From the first keynote right to the last closing ceremony, the standard was very high. I enjoyed all the keynotes - they really challenged us in many different ways. Pia gave us a positive view of the role of free, open source software in making the world a better place. Dan made us think of what happens to projects when they stop, for whatever reason. Nadia made us aware of the social problems facing maintainers of FOSS - a topic close to my heart, as I see the way we use many interdependent pieces of software as in conflict with users' social expectations that we produce some kind of seamless, smooth, cohesive whole for their consumption. And Robert asked us to really question our relationship with our users and to look at the "four freedoms" in terms of how we might help everyone, even people not using FOSS. The four keynotes really linked together well - an amazing piece of good work compared to other years - and I think gave us new drive.

I never had a session where I didn't want to see something - which has not always been true for LCA - and quite often I skipped seeing something I wanted to see in order to see something even more interesting. While the miniconferences sometimes lacked the technical punch or speaker polish, they were still all good and had something interesting to learn. I liked the variety of miniconf topics as well.

Standout presentations for me were:

  • Tom Eastman talking about building application servers - which, in a reversal of the 'cloud' methodology, have to sit inside someone else's infrastructure and maintain a network connection to their owners.
  • Christoph Lameter talking about making kernel objects movable - particularly the inode and dentry caches. Memory fragmentation affects machines with long uptimes, and it was fascinating to hear Matthew Wilcox, Dave Chinner, Keith Packard and Christoph talking about how to fix some of these issues. That's the kind of opportunity that a conference like LCA provides.
  • James Dumay's talk on Blue Ocean, a new look for Jenkins. It really brings it a modern, interactive look and I hope this becomes the new default.

OpenSTEM: Maths Challenge (Basic Operations)

Thu, 2017-05-11 17:03

As we are working on expanding our resources in the Maths realm, we thought it would be fun to start a little game here.

Remember “Letters and Numbers” on SBS? (Countdown in UK, Cijfers en Letters in The Netherlands and Belgium, originally Des Chiffres et des Lettres in France).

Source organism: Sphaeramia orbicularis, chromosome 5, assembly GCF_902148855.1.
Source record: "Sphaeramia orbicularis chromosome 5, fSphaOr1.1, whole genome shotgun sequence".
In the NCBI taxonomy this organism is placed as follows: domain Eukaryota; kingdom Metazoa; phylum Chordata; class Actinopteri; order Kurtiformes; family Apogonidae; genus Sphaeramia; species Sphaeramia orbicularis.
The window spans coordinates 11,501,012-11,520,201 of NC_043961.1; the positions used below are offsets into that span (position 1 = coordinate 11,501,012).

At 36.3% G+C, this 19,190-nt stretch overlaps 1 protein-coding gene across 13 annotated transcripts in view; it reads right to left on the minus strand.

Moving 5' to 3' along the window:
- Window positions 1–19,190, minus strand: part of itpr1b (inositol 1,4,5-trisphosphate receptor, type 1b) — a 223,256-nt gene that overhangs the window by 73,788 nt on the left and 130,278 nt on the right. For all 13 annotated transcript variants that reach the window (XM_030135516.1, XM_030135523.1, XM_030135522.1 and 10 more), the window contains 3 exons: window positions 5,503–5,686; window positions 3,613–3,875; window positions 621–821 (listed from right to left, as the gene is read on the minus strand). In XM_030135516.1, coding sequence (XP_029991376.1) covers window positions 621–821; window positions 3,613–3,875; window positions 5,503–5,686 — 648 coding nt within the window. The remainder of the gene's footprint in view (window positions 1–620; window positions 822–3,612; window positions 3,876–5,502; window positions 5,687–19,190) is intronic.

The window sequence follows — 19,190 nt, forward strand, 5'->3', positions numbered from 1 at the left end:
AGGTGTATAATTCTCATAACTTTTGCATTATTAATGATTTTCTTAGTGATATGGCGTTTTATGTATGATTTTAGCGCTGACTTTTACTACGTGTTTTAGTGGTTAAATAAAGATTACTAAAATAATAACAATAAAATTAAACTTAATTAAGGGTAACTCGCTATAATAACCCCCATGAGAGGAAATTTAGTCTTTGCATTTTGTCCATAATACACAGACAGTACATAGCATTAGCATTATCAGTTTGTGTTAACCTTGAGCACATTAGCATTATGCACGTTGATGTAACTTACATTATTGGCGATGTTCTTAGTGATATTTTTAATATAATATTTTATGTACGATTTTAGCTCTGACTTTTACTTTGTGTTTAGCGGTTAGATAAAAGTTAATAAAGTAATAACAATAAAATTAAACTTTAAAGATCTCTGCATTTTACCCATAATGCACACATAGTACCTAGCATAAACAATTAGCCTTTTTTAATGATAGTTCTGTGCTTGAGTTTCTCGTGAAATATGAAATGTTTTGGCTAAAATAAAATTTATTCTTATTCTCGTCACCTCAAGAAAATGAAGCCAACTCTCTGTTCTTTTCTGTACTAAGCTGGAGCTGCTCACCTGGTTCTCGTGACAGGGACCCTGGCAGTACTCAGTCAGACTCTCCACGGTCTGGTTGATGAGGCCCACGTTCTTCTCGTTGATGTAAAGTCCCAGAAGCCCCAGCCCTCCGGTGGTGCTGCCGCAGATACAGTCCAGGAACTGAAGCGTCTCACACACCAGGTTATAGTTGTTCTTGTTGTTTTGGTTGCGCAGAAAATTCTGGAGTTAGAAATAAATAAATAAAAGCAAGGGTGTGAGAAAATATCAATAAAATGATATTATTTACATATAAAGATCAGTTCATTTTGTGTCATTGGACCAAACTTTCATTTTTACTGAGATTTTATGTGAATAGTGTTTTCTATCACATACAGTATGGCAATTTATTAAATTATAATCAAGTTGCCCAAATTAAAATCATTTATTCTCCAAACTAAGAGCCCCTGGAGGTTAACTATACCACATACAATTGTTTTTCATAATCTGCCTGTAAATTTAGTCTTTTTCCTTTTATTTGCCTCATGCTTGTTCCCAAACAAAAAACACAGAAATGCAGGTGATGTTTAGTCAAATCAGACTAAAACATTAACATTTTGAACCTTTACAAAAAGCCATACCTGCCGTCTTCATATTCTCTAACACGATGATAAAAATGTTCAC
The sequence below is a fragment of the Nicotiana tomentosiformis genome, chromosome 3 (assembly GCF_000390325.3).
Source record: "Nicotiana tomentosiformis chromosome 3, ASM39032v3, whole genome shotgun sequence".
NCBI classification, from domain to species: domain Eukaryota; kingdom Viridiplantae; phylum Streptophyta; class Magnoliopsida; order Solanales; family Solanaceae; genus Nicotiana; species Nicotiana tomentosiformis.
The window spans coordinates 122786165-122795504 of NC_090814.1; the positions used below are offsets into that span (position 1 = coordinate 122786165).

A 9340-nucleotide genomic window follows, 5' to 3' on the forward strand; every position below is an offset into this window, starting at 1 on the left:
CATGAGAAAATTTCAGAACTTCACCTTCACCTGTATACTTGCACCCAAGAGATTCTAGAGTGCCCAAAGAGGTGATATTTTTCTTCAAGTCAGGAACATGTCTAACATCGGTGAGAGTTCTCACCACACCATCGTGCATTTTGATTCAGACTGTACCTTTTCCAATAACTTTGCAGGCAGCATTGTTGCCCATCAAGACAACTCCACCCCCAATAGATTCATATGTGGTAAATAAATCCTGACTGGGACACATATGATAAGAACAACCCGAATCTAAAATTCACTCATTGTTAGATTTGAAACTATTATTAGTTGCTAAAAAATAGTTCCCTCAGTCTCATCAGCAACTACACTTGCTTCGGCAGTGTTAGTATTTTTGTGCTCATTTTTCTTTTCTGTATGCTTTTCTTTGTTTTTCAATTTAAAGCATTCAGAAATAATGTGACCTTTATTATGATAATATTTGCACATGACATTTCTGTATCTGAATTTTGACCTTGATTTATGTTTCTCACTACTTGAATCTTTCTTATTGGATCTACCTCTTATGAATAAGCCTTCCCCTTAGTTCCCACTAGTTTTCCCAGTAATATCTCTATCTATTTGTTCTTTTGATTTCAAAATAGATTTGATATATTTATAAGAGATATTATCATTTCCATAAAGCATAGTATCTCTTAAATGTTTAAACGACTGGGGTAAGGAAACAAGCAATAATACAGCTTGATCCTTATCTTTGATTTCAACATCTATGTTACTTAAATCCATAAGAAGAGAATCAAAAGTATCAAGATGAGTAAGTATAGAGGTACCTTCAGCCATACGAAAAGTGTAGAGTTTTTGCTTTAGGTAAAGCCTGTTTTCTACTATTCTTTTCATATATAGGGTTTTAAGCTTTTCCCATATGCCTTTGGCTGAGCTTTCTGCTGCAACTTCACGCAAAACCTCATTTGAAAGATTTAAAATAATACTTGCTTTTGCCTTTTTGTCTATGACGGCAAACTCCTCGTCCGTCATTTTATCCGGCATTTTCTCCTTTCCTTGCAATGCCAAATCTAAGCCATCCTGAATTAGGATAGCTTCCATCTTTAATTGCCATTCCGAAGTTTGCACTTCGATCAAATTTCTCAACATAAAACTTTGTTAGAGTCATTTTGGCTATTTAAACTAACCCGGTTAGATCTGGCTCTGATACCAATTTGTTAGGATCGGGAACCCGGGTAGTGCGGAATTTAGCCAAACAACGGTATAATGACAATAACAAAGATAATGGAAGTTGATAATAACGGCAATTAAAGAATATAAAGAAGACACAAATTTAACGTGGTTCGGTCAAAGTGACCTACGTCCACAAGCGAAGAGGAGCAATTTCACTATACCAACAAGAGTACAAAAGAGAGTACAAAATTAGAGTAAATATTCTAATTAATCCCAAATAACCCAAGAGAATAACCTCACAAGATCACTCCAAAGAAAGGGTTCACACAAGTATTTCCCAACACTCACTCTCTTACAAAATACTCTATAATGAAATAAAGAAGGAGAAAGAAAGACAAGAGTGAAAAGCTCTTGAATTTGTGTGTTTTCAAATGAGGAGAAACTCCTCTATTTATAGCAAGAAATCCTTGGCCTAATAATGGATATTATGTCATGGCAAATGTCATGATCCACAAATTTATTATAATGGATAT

The core rules for numbers game are: you get 6 numbers, to use with basic operations (add, subtract, multiply, divide) to get as close as possible to a three digit target number. You can only use each number once, but you don’t have to use all numbers. No intermediate result is allowed to be be negative.

Now try this for practice:

Your 6 numbers (4 small, 2 large):    1     9     6     9     25     75

Your target: 316

Comment on this post with your solution (full working)!  We’re not worrying about a time limit, as it’s about the problem solving.

David Rowe: Cafe Dark Ages

Wed, 2017-05-10 15:03

Today, like most mornings, I biked to a cafe to hack on my laptop while slurping on iced coffee. Exercise, fresh air, sugar, caffeine and R&D. On this lovely sunny Autumn day I’m tapping away on my lappy, teasing bugs out of my latest digital radio system.

Creating new knowledge is a slow, tedious, business.

I test each small change by running an experiment several hundred thousand times, using simulation software on my laptop. R&D – Science by another name – is hard. One in ten of my ideas actually work, despite being at the peak of my career, having a PhD in the field, and help from many very intelligent peers.

A different process is going on at the table next to me. An “Integrative Health Consultant” is going about her business, speaking to a young client.

In an earnest yet authoritative Doctor-voice the “consultant” revs up with ill-informed dietary advice, moves on to over-priced under-performing products that the consultant just happens to sell, and ends up with a thinly disguised invitation to join her Multi-Level-Marketing (MLM) organisation. With a few side journeys through anti-vaxer land, conspiracy theories, organic food, anti-carbo and anti-gluten, sprinkled with disparaging remarks on Science, evidence based medicine and an inspired stab at dissing oncology (“I know this guy who had chemo and still died!”). All heavily backed by n=1 anecdotes.

A hobby of mine is critical thinking, so I am aware that most of their conversation is bullshit. I know how new knowledge is found (see above) and it’s not from Facebook.

But this post is not about the arguments of alt-med versus evidence based medicine. Been there, done that.

Here is what bothers me. These were both good people, who more or less believe in what they say. They are not stupid, they are intelligent and want to help people get and stay healthy. I have friends and family that I love who believe this crap. But they are hurting society and making people sicker.